blue one, is for the camera. And we have sort of a baseball diamond-shaped port placement
with the two main operating robotic ports would be first and third base with the camera port
as second base. Home plate, the yellow dot, is a 12-millimeter port, which is the main
working port for our assistant. We place a fourth robotic port, another 8-millimeter port, in
this case the left lower quadrant. This image shows the left lower quadrant. And then
generally if we need an additional assistance port, it'll be a 5-millimeter port that will be
placed in the subxiphoid area. The patient we have today is quite obese, so the ports are all
placed a bit more laterally than are shown in this picture, but this gives an idea of our port
CRAIG G. ROGERS, MD: One thing, Jim. The lateral port technique, which we developed
here, one thing that that offers us is with a lateral tumor, such as what we have today, it's
an easier angle to resect the tumor. Now, it comes at a price. The hilum, or the dissection of
the blood vessels of the kidney is a little harder to get to, but we feel that that will pay off in
the end. So you know, as you can see, this is a close-up view of the kidney, and I'm going
to be working down here. So let's go ahead and with assistance lift this kidney up and we'll
kind of show them what we've exposed down below. All right. And go ahead and bring my
arms in. Yep, go ahead and lift up like that and then give me my right and left arm.
JAMES O. PEABODY, MD: The da Vinci S system, because of the lower profile of the arms
and greater reach, allows us to get up and down the whole length of the retroperitoneum,
as Dr. Rogers mentioned. It also has some other features which we'll demonstrate in a little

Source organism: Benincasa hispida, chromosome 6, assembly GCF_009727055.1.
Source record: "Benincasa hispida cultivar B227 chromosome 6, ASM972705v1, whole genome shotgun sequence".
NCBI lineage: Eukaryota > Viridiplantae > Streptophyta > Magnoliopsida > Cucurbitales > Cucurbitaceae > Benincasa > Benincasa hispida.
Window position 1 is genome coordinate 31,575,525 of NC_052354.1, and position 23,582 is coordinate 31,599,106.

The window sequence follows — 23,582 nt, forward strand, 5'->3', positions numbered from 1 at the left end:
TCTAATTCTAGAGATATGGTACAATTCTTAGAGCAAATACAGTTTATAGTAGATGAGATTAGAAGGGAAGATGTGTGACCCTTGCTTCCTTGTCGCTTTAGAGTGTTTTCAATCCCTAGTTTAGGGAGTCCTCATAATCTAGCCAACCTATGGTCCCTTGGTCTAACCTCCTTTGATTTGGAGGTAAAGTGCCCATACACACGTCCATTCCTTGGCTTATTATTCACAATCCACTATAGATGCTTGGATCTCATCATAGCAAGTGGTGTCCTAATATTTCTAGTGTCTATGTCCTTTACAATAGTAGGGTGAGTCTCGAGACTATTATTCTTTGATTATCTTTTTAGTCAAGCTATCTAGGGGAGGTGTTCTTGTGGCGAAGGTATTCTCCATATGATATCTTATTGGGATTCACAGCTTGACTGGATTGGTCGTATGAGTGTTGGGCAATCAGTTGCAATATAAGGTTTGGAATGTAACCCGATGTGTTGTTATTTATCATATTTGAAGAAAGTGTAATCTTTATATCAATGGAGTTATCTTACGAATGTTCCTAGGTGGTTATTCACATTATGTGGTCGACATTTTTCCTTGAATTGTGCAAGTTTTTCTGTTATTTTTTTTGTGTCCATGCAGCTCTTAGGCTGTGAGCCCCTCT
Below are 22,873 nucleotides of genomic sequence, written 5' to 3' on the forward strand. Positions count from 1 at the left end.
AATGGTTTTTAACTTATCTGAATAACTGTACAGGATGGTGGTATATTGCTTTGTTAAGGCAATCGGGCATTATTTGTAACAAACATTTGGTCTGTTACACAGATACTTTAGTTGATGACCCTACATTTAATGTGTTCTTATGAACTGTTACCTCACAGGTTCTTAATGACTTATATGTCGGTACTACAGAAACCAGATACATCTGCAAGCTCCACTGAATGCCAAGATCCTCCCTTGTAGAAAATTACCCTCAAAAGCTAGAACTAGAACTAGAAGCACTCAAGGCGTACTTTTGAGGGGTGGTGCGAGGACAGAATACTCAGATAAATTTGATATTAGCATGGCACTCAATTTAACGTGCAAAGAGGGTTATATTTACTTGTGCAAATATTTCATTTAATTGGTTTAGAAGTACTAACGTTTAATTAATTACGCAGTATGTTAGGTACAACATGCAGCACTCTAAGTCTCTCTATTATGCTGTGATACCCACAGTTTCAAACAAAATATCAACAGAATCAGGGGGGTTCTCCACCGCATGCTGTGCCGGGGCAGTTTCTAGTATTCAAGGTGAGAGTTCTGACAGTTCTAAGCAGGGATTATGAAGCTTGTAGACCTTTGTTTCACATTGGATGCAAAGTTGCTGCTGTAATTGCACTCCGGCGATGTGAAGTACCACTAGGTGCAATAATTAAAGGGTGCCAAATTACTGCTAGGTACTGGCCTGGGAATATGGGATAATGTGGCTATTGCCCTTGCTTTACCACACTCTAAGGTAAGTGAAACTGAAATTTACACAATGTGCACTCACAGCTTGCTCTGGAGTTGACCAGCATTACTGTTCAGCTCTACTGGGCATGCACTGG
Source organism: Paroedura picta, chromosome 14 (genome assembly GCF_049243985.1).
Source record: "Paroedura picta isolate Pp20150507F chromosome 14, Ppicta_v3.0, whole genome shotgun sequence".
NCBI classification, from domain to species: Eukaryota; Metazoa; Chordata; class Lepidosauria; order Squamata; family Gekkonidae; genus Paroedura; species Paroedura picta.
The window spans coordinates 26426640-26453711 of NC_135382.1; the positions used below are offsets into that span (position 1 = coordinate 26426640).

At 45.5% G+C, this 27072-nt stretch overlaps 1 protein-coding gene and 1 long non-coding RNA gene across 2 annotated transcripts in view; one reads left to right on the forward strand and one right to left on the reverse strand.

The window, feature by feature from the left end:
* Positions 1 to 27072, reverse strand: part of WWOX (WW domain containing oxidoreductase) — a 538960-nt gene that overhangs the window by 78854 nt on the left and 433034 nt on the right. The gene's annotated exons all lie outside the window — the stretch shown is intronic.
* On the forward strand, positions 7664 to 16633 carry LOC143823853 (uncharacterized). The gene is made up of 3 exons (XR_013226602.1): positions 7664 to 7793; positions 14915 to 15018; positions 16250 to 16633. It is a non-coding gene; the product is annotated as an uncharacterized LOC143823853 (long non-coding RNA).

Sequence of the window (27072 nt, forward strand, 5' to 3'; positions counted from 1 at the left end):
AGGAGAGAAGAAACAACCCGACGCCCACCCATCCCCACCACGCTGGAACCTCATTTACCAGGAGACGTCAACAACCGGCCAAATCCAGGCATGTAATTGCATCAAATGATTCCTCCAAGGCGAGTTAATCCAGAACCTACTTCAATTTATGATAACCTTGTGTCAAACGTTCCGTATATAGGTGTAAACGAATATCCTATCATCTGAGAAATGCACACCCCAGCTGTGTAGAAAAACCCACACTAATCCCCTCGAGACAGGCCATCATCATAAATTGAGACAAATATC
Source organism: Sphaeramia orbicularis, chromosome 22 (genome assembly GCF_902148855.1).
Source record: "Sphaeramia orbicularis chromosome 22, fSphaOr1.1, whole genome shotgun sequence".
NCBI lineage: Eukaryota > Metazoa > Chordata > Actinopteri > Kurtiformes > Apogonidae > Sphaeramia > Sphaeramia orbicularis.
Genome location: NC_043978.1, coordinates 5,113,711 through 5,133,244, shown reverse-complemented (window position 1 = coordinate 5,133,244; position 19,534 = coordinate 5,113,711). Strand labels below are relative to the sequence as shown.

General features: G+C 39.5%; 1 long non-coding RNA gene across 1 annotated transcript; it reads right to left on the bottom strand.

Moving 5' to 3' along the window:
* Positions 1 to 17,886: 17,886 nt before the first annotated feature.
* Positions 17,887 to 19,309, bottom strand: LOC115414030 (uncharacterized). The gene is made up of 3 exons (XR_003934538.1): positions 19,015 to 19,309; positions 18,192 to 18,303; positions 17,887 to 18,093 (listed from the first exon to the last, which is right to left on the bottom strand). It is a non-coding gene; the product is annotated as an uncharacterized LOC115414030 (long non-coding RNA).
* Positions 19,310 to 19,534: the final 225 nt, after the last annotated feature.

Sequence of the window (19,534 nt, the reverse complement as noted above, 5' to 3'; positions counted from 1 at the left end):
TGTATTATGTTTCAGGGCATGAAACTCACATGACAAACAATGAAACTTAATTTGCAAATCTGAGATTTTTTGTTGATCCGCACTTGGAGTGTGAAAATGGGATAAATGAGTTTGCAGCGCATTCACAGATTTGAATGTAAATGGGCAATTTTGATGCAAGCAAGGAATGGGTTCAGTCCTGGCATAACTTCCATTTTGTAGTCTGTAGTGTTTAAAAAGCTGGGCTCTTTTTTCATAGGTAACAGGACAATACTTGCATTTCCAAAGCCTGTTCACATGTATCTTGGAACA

bit, the TilePro feature in particular, which allows us to have real-time view of the
ultrasound images.
CRAIG G. ROGERS, MD: Okay. So now let's show everybody what we've done on the
dissection here. We've got ureter there that you just saw peristalsing here. And as we work
our way up, there's the gonadal vein up above us plugging into the renal vein, which is here.
So the renal vein is being covered up by a little bit of soft tissue. Underneath the renal vein,
you can see where the artery is pulsating here. So we still have some dissection to do. This
is -- not only does this gentleman have some fat on the outside, but he has plenty of fat on
the inside, which is going to take a little bit of work in dissecting this hilum here. Now, it
looks like he -- yeah, you can see it right here. There's a lumbar vessel coming off of the
renal vein. We're probably going to have to get that in order to get exposure of the renal
artery. So one thing we can use here is a clip. Now, if I use the assistant to do this, it may
be a tough angle, so go ahead and give me a robotic hemolock in the left hand, please.
JAMES O. PEABODY, MD: We have some questions from the Web site. One has to do with
Medicare coverage of use of the da Vinci system and whether it's covered by Medicare.
CRAIG G. ROGERS, MD: These surgeries are covered, just like any partial nephrectomy,
whether it was done open or laparoscopic.
JAMES O. PEABODY, MD: And another question we had as sort of a general one, talking
about the advantages of the da Vinci technique over ordinary laparoscopy or conventional
surgery. We have a slide I think we can put up that talks about some of the advantages.